(hypo)thesis

The innovative character of the archi.med.es project was articulated upon two main pillars.

The first was the set of basic hypotheses on which its construction was based. The second was the methodological conception through which these hypotheses translated into objectives and actions.

(hypo)thesis;

1st (hypo)thesis: There was not a single excellence model. Europe needs a wide diversity of higher education institutions where each one must pursue excellence in line with its mission and strategic priorities. With more transparent information about the specific profile and performance of individual SA, they will be in a better position to develop effective higher education strategies and they will find it easier by building on their strengths.

-2nd (hypo)thesis: It is a mistake to educate architects on the basis of what an architect is today (as the majority of schools of SA does). As world changes tremendously fast we cannot predict what skills, knowledge and competences an architect must posses after 15 years when our students will be in the peak of their professional carrier. It is a question of the SA to adapt their education in a way to continue offering competent architects to the society.

-3rd (hypo)thesis: Schools of architecture must expand the existing spectrum of learning outcomes. Due to existing high unemployment rate of architects in the MEDES Countries only a small percentage are working in the domain of regular professional practice. Taking into account that the overall unemployment of architects in Europe is around 30% and that in the USA 37% of the graduates are working as architects, it becomes clear that schools of architecture must expand the spectrum of learning outcomes in order to be able to create more flexible, adaptable and responsive to change graduates.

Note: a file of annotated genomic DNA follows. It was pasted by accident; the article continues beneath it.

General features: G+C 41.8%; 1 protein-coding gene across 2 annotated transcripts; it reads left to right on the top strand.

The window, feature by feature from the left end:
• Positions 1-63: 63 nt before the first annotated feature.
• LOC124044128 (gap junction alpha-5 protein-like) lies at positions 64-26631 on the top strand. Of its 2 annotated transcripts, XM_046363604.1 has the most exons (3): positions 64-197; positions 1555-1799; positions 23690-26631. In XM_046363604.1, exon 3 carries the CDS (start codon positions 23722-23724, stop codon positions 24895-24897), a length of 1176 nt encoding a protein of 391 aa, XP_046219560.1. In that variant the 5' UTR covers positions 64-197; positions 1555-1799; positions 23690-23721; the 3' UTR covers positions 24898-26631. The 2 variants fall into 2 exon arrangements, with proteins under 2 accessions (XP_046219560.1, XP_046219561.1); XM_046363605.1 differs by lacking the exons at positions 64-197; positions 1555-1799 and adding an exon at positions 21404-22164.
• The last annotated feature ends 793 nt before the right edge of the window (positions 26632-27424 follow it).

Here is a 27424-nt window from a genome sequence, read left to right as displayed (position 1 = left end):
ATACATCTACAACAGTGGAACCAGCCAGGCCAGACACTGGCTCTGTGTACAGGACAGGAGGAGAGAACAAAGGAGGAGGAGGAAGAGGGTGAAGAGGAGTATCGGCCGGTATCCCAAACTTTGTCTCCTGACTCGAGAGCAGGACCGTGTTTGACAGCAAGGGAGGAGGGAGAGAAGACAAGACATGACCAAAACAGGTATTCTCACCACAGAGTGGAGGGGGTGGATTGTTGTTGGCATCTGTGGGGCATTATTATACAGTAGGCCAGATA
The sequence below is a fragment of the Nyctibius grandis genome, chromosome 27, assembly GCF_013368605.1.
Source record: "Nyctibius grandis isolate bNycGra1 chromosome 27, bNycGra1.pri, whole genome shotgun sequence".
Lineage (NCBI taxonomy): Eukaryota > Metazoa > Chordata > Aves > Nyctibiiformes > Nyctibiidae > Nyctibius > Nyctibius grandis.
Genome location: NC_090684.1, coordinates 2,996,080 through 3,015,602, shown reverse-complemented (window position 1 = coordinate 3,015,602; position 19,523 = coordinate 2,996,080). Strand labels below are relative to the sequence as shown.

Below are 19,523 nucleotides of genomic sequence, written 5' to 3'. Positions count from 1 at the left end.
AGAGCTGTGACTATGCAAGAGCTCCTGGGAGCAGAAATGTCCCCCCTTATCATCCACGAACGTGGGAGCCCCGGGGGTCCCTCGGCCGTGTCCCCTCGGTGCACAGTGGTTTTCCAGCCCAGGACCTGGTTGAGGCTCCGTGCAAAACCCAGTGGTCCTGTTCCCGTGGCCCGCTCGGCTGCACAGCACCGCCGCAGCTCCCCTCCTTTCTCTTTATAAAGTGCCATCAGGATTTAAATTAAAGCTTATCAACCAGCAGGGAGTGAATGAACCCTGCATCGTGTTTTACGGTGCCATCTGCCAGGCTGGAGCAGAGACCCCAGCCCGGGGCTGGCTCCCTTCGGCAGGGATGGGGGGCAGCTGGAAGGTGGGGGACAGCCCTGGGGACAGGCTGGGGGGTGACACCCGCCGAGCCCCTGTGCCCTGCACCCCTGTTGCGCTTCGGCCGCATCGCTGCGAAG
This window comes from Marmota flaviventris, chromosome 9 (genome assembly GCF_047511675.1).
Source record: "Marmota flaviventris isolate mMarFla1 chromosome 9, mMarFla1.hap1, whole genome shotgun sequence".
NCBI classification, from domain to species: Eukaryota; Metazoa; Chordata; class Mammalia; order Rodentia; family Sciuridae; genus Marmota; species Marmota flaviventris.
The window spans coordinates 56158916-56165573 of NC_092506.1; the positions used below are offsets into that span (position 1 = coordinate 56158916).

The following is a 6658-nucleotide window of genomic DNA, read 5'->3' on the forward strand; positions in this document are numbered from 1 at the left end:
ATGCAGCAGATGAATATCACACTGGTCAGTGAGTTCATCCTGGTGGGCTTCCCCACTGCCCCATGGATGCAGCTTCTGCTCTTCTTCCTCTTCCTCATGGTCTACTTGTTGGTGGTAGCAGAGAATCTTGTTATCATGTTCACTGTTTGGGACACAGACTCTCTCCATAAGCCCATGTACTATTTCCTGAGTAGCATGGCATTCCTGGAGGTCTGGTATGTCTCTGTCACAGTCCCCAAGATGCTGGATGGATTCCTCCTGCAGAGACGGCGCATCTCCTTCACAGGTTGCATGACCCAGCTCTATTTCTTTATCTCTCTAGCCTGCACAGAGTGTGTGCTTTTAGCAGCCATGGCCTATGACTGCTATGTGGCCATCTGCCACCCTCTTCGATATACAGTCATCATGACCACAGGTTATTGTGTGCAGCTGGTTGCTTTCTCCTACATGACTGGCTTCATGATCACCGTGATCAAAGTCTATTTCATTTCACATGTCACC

-4th (hypo)thesis: The definition of the expected profile of the graduate is a necessary condition for a sustainable academic growth of the School. The new learning paradigm and its institutional expression in the European Qualifications Framework, remains still marginal and slightly influential in architectural education. However it is increasingly accepted that architectural education is a project and as such it cannot be completed if its target and objective (the graduate) is not clearly described and prescribed.

All the above theses were directly related to the question of the profile of an architect. How can we define it? Through which process and paths? The proposed methodological approach stated that this must be done through two different and simultaneous paths.

methodology;

The one was a bottom-up path that was looking towards the local conditions and needs and tries to structure a profile based upon what the local society needs or expects from a graduate architect as to what he/she must know, be able to do and be competent to think. These paths in our proposal (see intellectual outcomes O1 and O2) had three main parallel itineraries. The one was the expected profile from the part of the Academia. How the schools in the area expect the future profile of the architect. The second was how the professionals conceive this profile and expect to get from the schools. Finally, the project also look into the future of the profession from an interdisciplinary perspective. In this respect it initiated a consultation into foreseen social trends as were the skills required from the emerging society, the definition of the emerging areas, the profile of the architect needed in the emerging teams of professionalsand the scenarios in which these interdisciplinary teams have a viable spot.

The second was a top-down path, which started upon what was conceived, at European level, as the appropriate profile of the architect. For this path we capitalised the previous work done on this subject by the participating institution through the Thematic Network ENHSA, the Tuning project, The SQF HUMART project and the ARCHI-MUNDUS project between others.

The main characteristic of the archi.med.es project was that it was looking at the local not separated from the European, but on the contrary, as creatively and constructively articulated with it. It developed a pilot process of defining the local and on the basis of this definition to elaborate educational processes, methods and pedagogies to create competent profiles incorporating local needs and international trends. In parallel it encouraged staff development, strategic development of the schools, their better articulation with local societies and professional bodies, and a more constructive capitalization of their strengths.